The good news is more employers are looking for people who’ve got skills in new technologies. The bad news is many fresh graduates don’t have key skills that IT employers want and need. Computerworld’s Mary K. Pratt talked to recruiters and employers to compile this a list of talents—technological, educational and interpersonal—that they haven’t developed, in great part because the schools simply don’t teach them. The big six:
1. Knowledge of Business Basics
Today, IT is often considered a business function. Yet most CIS/IT/MIS students don’t learn business basics, which can hurt when other departments ask them to participate in projects, or the CIO wants budgets projections for the next four quarters. Though some grad programs are beginning to address this, recruiters say there’s still a knowledge gap.
2. Experience with Systems Integration
Employers find that new grads may be great at building a system from scratch but haven’t learned how to integrate a new system into an existing legacy infrastructure. This is hard to teach and hard to learn quickly on the job. It’s a real sticking point for inexperienced developers.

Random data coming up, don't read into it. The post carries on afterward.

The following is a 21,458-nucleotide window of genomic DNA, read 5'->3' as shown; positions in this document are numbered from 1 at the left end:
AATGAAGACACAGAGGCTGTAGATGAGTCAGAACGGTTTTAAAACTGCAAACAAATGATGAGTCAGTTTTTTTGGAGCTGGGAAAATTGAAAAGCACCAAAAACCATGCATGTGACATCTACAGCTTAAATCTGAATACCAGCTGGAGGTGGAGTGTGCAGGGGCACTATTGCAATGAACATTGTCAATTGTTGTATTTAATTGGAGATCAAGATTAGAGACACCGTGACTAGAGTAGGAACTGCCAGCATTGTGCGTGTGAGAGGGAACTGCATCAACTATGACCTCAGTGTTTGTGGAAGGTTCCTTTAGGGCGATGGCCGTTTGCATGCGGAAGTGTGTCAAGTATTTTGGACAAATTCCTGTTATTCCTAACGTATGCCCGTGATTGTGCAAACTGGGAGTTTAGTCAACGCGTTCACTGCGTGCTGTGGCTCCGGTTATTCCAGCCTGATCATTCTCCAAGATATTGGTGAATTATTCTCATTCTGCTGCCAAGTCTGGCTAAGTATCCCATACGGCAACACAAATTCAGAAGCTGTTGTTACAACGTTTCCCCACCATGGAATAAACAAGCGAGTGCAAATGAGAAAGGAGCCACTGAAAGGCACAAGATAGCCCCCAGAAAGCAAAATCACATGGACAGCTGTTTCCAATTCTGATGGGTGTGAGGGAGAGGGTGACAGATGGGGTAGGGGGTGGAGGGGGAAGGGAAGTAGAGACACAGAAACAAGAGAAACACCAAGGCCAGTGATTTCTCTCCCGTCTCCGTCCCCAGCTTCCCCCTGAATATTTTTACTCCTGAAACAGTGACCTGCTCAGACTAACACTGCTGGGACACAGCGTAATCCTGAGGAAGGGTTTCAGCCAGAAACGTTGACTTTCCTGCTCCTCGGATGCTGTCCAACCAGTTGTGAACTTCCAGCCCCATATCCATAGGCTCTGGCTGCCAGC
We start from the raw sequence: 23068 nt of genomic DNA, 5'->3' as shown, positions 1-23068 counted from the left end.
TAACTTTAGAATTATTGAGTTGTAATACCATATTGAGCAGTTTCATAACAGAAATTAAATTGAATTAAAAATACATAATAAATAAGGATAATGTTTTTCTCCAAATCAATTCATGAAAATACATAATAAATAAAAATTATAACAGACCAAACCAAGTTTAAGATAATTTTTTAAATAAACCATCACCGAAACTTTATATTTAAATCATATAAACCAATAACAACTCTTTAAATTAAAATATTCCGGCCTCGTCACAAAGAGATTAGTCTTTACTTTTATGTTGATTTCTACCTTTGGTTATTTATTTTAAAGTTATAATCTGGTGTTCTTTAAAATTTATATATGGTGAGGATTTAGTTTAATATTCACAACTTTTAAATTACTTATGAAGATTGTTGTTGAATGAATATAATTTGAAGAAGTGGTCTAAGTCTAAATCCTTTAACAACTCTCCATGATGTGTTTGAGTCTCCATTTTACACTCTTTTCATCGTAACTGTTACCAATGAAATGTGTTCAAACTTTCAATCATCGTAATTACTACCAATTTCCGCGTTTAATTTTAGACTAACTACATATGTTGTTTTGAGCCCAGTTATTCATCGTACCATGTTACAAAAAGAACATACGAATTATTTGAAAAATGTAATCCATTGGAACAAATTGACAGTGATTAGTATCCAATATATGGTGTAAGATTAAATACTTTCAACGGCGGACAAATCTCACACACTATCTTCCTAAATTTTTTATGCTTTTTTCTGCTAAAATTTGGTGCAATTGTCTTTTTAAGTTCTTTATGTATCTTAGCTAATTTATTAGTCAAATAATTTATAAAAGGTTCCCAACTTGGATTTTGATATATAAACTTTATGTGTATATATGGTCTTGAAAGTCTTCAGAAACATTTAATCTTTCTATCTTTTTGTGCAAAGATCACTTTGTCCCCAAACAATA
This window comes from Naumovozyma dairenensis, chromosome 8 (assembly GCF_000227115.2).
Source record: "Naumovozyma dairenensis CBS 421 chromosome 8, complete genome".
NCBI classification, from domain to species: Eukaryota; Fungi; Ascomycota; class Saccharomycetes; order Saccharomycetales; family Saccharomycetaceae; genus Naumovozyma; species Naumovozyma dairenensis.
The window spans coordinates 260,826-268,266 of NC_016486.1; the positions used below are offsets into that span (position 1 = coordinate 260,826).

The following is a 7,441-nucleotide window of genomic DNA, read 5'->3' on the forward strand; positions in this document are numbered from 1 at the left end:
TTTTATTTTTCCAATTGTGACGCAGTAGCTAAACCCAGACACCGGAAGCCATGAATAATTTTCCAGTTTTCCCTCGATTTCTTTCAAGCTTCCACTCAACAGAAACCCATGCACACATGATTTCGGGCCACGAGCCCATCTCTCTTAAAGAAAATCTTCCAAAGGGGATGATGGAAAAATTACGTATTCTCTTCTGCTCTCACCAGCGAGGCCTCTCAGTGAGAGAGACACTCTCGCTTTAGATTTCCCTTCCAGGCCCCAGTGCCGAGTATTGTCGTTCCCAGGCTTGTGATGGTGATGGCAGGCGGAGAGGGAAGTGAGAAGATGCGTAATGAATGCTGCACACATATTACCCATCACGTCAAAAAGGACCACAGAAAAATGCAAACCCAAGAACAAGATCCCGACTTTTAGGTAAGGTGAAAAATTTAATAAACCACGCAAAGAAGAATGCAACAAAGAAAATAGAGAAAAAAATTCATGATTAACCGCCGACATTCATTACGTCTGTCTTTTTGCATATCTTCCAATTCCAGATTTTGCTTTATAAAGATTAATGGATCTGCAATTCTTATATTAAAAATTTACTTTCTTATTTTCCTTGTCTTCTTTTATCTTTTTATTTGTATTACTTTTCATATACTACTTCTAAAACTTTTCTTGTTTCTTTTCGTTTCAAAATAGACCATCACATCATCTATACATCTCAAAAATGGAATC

3. Emerging Technologies Expertise
Which of tomorrow’s potentially winning technologies should colleges teach? It can be a tough call. Luckily, some employers put new hires through developer boot camps to get them familiar with the technologies they’re most immersed in.
4. The Tech Basics
People born in 1988 have no reason to be familiar with a blinking command prompt, but if they want to work in IT they should. New hires need to know things like batch scripting or how to fix a PC when it’s not responding to input from the mouse, the really basic stuff. Some employers just force people to learn by trial and error. (That’s where Google can come in handy.)
5. Familiarity with Legacy Systems
Though employers want workers who know Cobol, Customer Information Control System (CICS) and other mainframe skills, colleges don’t teach them anymore. (If they did, who would want to take the classes?) It’s a big problem because as baby boomers retire, they’re taking their mainframe experience with them.
6. The Ability to Work on a Team
The cliché of the solitary programmer is true. Many IT pros prefer to work alone, especially when they’re coding. But the real world is full of team projects and meetings, and the ability to function in that kind of environment has to be learned. Some schools–but not all–force students to work on team projects to address this particular skills gap.